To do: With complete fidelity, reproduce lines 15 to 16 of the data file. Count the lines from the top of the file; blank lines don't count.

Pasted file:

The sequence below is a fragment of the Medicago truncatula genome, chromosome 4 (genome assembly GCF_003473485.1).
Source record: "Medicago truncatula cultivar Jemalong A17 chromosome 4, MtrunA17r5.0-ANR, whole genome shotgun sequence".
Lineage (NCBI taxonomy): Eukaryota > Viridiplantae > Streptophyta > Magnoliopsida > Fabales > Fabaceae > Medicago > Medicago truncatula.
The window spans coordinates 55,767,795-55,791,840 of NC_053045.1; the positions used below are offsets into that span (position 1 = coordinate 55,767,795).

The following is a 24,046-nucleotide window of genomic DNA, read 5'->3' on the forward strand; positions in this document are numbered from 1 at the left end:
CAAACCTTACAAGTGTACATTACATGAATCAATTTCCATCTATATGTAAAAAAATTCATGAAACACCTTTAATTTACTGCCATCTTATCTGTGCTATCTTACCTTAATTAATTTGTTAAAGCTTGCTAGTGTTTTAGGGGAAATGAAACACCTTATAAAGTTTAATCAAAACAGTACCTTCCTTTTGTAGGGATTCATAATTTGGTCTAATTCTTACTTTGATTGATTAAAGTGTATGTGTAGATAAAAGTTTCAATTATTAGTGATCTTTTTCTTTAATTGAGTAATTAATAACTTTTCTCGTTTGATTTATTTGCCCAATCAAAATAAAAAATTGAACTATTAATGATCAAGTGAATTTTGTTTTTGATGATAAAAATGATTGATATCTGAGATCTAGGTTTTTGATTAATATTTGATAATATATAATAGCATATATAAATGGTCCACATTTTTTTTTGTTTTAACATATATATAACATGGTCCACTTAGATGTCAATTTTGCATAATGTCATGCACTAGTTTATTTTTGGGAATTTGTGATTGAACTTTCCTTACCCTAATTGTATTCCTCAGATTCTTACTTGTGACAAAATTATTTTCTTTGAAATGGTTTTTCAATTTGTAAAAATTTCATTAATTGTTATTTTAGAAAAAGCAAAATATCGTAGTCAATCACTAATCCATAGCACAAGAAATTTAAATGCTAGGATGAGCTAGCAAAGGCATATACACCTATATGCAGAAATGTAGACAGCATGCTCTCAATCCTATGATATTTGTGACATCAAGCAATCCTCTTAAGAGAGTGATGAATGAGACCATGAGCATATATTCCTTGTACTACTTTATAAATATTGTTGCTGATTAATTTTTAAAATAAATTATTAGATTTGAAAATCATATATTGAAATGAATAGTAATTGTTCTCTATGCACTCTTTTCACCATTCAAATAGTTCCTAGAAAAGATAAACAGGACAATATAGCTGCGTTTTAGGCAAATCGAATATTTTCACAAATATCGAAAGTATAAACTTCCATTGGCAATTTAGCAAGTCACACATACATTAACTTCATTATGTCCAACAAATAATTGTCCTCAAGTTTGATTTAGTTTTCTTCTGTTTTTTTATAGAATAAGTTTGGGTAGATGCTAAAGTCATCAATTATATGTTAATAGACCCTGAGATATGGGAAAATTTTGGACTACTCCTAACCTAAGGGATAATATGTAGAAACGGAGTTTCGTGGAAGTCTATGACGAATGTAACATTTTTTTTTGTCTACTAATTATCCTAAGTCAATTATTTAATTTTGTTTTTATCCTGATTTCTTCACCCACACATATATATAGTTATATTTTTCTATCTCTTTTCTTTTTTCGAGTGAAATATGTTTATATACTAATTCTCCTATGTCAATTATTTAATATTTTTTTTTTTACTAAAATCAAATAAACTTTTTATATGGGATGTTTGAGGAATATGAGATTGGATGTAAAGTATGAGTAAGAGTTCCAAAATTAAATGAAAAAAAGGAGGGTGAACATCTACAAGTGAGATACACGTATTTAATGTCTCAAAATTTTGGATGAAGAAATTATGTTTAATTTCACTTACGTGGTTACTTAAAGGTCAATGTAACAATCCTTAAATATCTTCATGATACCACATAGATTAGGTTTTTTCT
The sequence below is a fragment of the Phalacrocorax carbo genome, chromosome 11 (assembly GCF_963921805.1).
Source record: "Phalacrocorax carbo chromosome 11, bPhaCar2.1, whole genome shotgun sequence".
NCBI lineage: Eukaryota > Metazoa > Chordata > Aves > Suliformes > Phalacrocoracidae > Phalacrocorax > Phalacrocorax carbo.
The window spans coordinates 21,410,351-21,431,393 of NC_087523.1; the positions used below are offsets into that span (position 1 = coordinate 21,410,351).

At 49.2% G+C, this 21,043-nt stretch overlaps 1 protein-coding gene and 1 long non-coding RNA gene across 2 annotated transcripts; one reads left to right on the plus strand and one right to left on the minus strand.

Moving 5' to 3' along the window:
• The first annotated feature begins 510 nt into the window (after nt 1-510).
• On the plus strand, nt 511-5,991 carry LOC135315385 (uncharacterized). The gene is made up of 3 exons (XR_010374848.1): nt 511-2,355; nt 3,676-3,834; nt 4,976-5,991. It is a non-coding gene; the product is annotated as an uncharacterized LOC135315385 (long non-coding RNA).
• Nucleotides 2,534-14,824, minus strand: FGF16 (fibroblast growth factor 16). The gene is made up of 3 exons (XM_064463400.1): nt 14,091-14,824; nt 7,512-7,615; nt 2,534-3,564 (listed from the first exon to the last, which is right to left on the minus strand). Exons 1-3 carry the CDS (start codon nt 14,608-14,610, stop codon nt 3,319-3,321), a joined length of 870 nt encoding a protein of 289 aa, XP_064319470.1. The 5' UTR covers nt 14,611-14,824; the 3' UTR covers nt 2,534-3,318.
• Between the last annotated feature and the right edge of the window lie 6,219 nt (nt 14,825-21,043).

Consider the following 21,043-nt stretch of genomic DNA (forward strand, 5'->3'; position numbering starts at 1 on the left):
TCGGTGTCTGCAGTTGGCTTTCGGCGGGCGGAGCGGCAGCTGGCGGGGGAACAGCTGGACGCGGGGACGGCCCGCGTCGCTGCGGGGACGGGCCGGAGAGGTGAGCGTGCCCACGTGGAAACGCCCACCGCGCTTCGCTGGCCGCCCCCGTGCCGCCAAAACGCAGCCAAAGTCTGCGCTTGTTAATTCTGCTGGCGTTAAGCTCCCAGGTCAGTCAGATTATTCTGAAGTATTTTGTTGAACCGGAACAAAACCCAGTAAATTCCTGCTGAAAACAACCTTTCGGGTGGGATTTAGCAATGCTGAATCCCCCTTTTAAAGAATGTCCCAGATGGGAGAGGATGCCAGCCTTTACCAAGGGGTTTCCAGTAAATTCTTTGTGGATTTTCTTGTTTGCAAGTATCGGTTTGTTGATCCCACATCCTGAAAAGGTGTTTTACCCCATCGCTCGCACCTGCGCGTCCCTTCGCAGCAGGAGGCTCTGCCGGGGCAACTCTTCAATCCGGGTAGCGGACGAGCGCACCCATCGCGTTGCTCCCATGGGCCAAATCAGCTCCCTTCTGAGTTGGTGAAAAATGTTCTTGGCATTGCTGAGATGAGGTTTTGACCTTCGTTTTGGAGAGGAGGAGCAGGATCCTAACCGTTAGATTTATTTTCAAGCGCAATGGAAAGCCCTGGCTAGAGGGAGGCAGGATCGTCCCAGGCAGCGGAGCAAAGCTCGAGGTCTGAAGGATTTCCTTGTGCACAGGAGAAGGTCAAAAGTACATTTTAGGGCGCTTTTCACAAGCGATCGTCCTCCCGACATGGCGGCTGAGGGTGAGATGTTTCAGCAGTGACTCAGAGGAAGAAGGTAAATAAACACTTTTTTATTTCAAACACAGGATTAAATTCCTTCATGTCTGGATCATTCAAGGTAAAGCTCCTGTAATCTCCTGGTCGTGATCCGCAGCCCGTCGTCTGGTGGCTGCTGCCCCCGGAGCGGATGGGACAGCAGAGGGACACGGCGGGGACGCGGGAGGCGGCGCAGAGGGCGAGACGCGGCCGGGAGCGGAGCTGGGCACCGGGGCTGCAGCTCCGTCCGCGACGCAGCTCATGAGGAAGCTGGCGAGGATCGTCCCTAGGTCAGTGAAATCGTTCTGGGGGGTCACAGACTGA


• Nucleotides 2,534-14,824, minus strand: FGF16 (fibroblast growth factor 16). The gene is made up of 3 exons (XM_064463400.1): nt 14,091-14,824; nt 7,512-7,615; nt 2,534-3,564 (listed from the first exon to the last, which is right to left on the minus strand). Exons 1-3 carry the CDS (start codon nt 14,608-14,610, stop codon nt 3,319-3,321), a joined length of 870 nt encoding a protein of 289 aa, XP_064319470.1. The 5' UTR covers nt 14,611-14,824; the 3' UTR covers nt 2,534-3,318.
• Between the last annotated feature and the right edge of the window lie 6,219 nt (nt 14,825-21,043).